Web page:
Recent research has started to investigate the power law phenomenon in DHSNs. A 2014 study found that the 1% rule, a marketing “rule of thumb”, was consistent across four separate DHSNs [18]. Shortly afterwards, the 1% study was replicated within an Australian DHSN for depression [19]. This study confirmed the 1% rule and found that the ranked distribution of actor contributions fit a specific power law known as a Zipfian distribution.

    As outlined previously, DHSNs have the potential to positively impact patients and may play a key role in normalizing disease and influencing medication and treatment adherence [4,5]. If they follow properties of power laws, managers and researchers may be able to account for, and anticipate, fluctuations in growth.

    Figure 1. Post by actor axandermery on the social network Alcohol Help Center.
    View this figure

    Objective

    The objective of this study was to investigate whether the distribution frequency of four DHSNs, each addressing a unique condition, could be described as power curves. To assist future researchers with assessing the distribution frequencies of other DHSNs, a second objective was to describe the method used to determine the comparison.


    Methods

    Overview

    The four DHSNs used in this study are Alcohol Help Center (AHC), Depression Center (DC), Panic Center (PC), and Stop Smoking Center (SSC). All DHSNs are moderated, are free to participants, do not offer any advertising or product promotion, and are components of each website’s behavior-change program.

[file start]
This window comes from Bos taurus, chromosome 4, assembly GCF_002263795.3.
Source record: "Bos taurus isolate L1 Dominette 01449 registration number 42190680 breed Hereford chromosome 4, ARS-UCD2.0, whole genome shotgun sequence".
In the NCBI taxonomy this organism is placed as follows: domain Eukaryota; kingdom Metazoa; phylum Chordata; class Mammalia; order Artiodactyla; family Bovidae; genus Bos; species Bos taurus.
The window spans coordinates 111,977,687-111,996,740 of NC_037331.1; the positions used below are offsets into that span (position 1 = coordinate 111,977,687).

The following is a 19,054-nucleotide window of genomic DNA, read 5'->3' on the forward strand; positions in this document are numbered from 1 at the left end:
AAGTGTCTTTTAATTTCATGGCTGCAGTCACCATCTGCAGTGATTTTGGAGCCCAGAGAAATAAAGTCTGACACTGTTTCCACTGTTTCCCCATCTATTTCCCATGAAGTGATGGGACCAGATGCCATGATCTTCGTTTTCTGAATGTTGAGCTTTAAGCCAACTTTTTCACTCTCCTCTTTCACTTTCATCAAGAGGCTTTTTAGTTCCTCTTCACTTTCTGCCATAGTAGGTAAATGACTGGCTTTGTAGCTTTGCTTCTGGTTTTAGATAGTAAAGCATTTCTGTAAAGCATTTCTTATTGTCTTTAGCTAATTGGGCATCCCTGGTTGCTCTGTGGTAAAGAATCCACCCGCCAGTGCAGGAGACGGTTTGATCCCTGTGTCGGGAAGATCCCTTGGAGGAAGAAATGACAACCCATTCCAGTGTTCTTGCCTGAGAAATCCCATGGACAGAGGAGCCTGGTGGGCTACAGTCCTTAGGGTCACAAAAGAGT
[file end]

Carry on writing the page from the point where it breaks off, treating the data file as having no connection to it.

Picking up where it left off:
The DHSNs have been in existence for a considerable amount of time, ranging from 4.0 to 10.9 years (see Table 1).

    Table 1. Digital health social networks.
    View this table

    Each program has been extensively studied in the literature [20-32], and program features and functionality have been described elsewhere [18]. The major theoretical underpinnings used to develop the interventions are described in Table 2 [33-42].

    Table 2. Theoretical underpinnings of behavior-change programs.
    View this table

    The four DHSNs are funded and managed by Evolution Health System Inc (EHS) and are part of the firm’s social business model. EHS is a private, research-based organization that builds evidence-based digital programs designed to increase medication and treatment adherence.

    All data collection procedures adhered to international privacy guidelines [43-45] and were in accordance with the Helsinki Declaration of 1975, as revised in 2008 [46]. The study was consistent with the University Research Ethics Committee procedures at Henley Business School, University of Reading, and was exempt from full review.

    A 5-step process was undertaken to compare actor contributory patterns of the four DHSNs to power curves, as follows.

    Step One

    Data on all actors who posted one or more posts were imported from each DHSN’s structured query language (SQL) server database to Microsoft Excel. Actors were then ranked, with the actor creating the greatest number of posts assuming the first position, the actor creating the second greatest number of posts in the second position, and so on.

    Figure 2 illustrates this ranking process with actors from the AHC DHSN. The actor ~m created the greatest number of posts in the network (n=462), assuming the rank of one. This is followed by the actor foxman who assumed the rank of two (n=442), and the actor Camiol, who assumed the third rank (n=343).